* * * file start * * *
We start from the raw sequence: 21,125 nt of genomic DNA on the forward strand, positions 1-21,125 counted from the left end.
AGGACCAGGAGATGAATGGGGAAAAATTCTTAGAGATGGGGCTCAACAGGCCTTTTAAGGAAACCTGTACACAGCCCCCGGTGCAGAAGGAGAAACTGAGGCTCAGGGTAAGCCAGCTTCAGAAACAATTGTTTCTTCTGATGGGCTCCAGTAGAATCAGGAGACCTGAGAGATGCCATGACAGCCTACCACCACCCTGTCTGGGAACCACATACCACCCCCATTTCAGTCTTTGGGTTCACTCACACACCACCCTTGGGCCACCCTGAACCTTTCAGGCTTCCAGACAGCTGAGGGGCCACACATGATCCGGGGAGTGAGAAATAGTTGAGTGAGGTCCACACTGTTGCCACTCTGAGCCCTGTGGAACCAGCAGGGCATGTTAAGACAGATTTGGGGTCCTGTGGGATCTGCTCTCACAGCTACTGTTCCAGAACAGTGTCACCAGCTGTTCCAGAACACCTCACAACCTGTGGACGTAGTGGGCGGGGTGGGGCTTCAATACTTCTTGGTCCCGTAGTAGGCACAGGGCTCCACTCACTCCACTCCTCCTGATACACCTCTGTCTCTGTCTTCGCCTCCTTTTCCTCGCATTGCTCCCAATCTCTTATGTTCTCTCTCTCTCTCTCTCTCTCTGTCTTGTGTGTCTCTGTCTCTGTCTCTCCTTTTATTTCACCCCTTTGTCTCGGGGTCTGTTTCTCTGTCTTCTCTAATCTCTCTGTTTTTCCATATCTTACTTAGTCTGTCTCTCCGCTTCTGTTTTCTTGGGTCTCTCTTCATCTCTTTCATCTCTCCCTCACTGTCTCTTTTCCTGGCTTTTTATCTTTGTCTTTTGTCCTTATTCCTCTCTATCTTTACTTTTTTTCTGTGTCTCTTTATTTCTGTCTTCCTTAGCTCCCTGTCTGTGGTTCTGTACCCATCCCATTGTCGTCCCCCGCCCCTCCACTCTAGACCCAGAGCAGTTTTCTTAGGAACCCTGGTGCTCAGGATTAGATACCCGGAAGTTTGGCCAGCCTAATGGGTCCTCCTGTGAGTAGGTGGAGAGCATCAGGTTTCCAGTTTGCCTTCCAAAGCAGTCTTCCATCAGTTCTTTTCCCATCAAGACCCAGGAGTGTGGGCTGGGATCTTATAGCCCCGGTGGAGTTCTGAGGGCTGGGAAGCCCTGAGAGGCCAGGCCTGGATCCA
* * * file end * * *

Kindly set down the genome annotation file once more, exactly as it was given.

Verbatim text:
We start from the raw sequence: 21,125 nt of genomic DNA on the forward strand, positions 1-21,125 counted from the left end.
AGGACCAGGAGATGAATGGGGAAAAATTCTTAGAGATGGGGCTCAACAGGCCTTTTAAGGAAACCTGTACACAGCCCCCGGTGCAGAAGGAGAAACTGAGGCTCAGGGTAAGCCAGCTTCAGAAACAATTGTTTCTTCTGATGGGCTCCAGTAGAATCAGGAGACCTGAGAGATGCCATGACAGCCTACCACCACCCTGTCTGGGAACCACATACCACCCCCATTTCAGTCTTTGGGTTCACTCACACACCACCCTTGGGCCACCCTGAACCTTTCAGGCTTCCAGACAGCTGAGGGGCCACACATGATCCGGGGAGTGAGAAATAGTTGAGTGAGGTCCACACTGTTGCCACTCTGAGCCCTGTGGAACCAGCAGGGCATGTTAAGACAGATTTGGGGTCCTGTGGGATCTGCTCTCACAGCTACTGTTCCAGAACAGTGTCACCAGCTGTTCCAGAACACCTCACAACCTGTGGACGTAGTGGGCGGGGTGGGGCTTCAATACTTCTTGGTCCCGTAGTAGGCACAGGGCTCCACTCACTCCACTCCTCCTGATACACCTCTGTCTCTGTCTTCGCCTCCTTTTCCTCGCATTGCTCCCAATCTCTTATGTTCTCTCTCTCTCTCTCTCTCTCTGTCTTGTGTGTCTCTGTCTCTGTCTCTCCTTTTATTTCACCCCTTTGTCTCGGGGTCTGTTTCTCTGTCTTCTCTAATCTCTCTGTTTTTCCATATCTTACTTAGTCTGTCTCTCCGCTTCTGTTTTCTTGGGTCTCTCTTCATCTCTTTCATCTCTCCCTCACTGTCTCTTTTCCTGGCTTTTTATCTTTGTCTTTTGTCCTTATTCCTCTCTATCTTTACTTTTTTTCTGTGTCTCTTTATTTCTGTCTTCCTTAGCTCCCTGTCTGTGGTTCTGTACCCATCCCATTGTCGTCCCCCGCCCCTCCACTCTAGACCCAGAGCAGTTTTCTTAGGAACCCTGGTGCTCAGGATTAGATACCCGGAAGTTTGGCCAGCCTAATGGGTCCTCCTGTGAGTAGGTGGAGAGCATCAGGTTTCCAGTTTGCCTTCCAAAGCAGTCTTCCATCAGTTCTTTTCCCATCAAGACCCAGGAGTGTGGGCTGGGATCTTATAGCCCCGGTGGAGTTCTGAGGGCTGGGAAGCCCTGAGAGGCCAGGCCTGGATCCA